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Time: 1.00pm - 2.00pm
Venue: Business School Room 0015, Kingston Hill campus, Kingston Hill, Kingston upon Thames, Surrey KT2 7LB
Speaker(s): Dr Sara Nadin
This theoretical paper aims to provide an analysis of our much celebrated ‘enterprise culture' in order to help understand the neglect and stigmatisation of ‘social class' generally and by academia in particular. The creation of an ‘enterprise culture' championed by Thatcher in the late 70s and 80s was not just about re-imagining work in the wake of industrial decline, it was and remains an economic, political and moral project the broad aim of which was / is to shift the responsibilities of the state to the individual, an act of social engineering wholesomely reflected in the emergence of the ‘enterprising self'. Academia, itself a product of and shaped by broader social forces, has been complicit in this redefining of subjectivity, rendering certain paradigms of thought obsolete and redundant. We explore this shift in relation to dominant understandings of work, and how the central long-standing concern with the link between employment relations and economic performance has transmogrified into its current form, dominated as it is by managerialism, HRM and a concern for all things entrepreneurial.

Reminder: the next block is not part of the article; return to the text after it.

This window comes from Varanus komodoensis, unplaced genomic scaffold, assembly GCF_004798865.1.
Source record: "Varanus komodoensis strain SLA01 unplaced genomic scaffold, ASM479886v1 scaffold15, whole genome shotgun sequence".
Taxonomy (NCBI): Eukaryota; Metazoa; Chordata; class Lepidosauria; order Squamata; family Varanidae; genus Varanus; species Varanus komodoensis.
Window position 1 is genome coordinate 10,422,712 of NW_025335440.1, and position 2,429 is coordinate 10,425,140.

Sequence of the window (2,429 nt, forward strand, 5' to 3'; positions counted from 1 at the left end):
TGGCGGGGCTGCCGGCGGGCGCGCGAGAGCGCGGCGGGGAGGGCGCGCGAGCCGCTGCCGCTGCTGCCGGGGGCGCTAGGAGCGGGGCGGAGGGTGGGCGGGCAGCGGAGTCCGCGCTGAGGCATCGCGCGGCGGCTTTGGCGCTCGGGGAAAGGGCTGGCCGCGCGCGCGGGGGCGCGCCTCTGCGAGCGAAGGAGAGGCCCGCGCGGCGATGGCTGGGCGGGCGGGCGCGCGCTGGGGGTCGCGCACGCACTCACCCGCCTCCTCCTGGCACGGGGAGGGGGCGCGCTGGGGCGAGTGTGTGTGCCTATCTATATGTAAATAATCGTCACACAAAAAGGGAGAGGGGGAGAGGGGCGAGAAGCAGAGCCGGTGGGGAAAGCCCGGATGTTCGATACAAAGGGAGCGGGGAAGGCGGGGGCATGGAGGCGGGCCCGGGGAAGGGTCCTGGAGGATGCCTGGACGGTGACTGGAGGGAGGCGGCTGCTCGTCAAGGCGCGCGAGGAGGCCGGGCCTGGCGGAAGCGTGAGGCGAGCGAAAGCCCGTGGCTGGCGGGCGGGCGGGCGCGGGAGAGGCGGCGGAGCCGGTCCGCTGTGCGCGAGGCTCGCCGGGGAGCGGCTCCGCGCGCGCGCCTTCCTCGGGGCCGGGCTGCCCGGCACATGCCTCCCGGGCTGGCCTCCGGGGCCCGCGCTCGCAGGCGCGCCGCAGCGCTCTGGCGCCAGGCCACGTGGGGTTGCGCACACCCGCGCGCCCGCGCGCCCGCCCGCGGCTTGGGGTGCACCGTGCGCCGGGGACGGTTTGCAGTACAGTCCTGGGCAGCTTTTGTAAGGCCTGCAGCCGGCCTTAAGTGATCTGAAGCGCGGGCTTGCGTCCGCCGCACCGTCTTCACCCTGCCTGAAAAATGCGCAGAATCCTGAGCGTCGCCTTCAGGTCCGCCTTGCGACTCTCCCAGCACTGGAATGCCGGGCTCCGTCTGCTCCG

Dr Sara Nadin is a Senior Lecturer in Human Resource Management and Organisational Behaviour at the University of Liverpool where she currently teaches courses on conflict management and business ethics. As both a Sociologist and Occupational Psychologist, Sara is interested in sociologically informed explanations / understandings of work based experiences, especially within the context of small firms and entrepreneurship. These themes are reflected in her publications which span the topics of HRM and the psychological contract, gender and entrepreneurship, informal entrepreneurship and qualitative approaches to research. Aswell as her on-going work on the Psychological Contract, Sara is currently working on ideas related to Austerity, economic in-equalities and in-work poverty.
She reviews for a variety of journals including: Employee Relations; International Journal of Management Reviews; Personnel Review; Journal of Occupational & Organisational Psychology; Human Relations; Women in Management Review; and for the Gender track for BAM conferences. She is a member of the editorial board of the journal Management Decision.
For further information about this event:
Contact: Dr Hang Do
Directions to Business School Room 0015, Kingston Hill campus, Kingston Hill, Kingston upon Thames, Surrey KT2 7LB:
Dr Hang Do